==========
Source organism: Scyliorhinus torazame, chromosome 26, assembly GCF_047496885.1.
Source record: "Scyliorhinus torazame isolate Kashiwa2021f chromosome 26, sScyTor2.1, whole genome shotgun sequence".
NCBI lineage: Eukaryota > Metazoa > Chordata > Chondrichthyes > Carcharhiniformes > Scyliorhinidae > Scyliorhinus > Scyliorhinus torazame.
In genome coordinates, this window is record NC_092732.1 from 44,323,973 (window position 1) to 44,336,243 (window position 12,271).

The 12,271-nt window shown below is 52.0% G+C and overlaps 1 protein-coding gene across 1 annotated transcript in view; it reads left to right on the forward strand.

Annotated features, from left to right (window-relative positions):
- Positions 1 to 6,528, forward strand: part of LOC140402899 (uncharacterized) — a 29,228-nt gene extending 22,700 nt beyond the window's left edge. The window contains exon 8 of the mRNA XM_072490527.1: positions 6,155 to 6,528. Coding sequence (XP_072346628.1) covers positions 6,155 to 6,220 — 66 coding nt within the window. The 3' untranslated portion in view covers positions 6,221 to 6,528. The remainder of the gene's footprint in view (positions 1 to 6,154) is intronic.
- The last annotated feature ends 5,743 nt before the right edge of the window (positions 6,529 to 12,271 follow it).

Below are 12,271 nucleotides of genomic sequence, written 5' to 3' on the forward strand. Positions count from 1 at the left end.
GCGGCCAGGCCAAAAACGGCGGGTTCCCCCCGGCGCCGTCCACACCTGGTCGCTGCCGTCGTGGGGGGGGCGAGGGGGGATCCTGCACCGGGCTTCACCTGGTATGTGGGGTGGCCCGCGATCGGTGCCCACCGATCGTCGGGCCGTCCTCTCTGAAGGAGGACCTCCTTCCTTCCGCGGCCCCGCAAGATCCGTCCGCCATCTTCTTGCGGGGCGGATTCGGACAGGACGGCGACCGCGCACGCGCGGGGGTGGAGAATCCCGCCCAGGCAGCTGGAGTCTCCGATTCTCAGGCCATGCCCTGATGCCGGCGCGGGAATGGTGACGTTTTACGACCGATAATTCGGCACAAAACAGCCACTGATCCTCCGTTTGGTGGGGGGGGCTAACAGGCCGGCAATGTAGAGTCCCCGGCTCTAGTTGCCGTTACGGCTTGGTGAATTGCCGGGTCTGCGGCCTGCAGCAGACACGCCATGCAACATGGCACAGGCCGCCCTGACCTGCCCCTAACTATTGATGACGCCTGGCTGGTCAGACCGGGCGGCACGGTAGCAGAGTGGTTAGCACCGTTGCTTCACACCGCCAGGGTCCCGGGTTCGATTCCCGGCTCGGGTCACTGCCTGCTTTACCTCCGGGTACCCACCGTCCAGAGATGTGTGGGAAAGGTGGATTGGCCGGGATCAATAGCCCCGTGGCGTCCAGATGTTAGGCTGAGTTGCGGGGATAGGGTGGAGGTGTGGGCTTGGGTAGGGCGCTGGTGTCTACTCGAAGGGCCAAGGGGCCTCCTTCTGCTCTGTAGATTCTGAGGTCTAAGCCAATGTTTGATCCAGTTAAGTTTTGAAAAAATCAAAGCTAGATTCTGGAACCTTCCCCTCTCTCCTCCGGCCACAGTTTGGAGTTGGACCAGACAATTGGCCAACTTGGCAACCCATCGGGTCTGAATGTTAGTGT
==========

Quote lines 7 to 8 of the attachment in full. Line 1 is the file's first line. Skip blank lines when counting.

- Positions 1 to 6,528, forward strand: part of LOC140402899 (uncharacterized) — a 29,228-nt gene extending 22,700 nt beyond the window's left edge. The window contains exon 8 of the mRNA XM_072490527.1: positions 6,155 to 6,528. Coding sequence (XP_072346628.1) covers positions 6,155 to 6,220 — 66 coding nt within the window. The 3' untranslated portion in view covers positions 6,221 to 6,528. The remainder of the gene's footprint in view (positions 1 to 6,154) is intronic.
- The last annotated feature ends 5,743 nt before the right edge of the window (positions 6,529 to 12,271 follow it).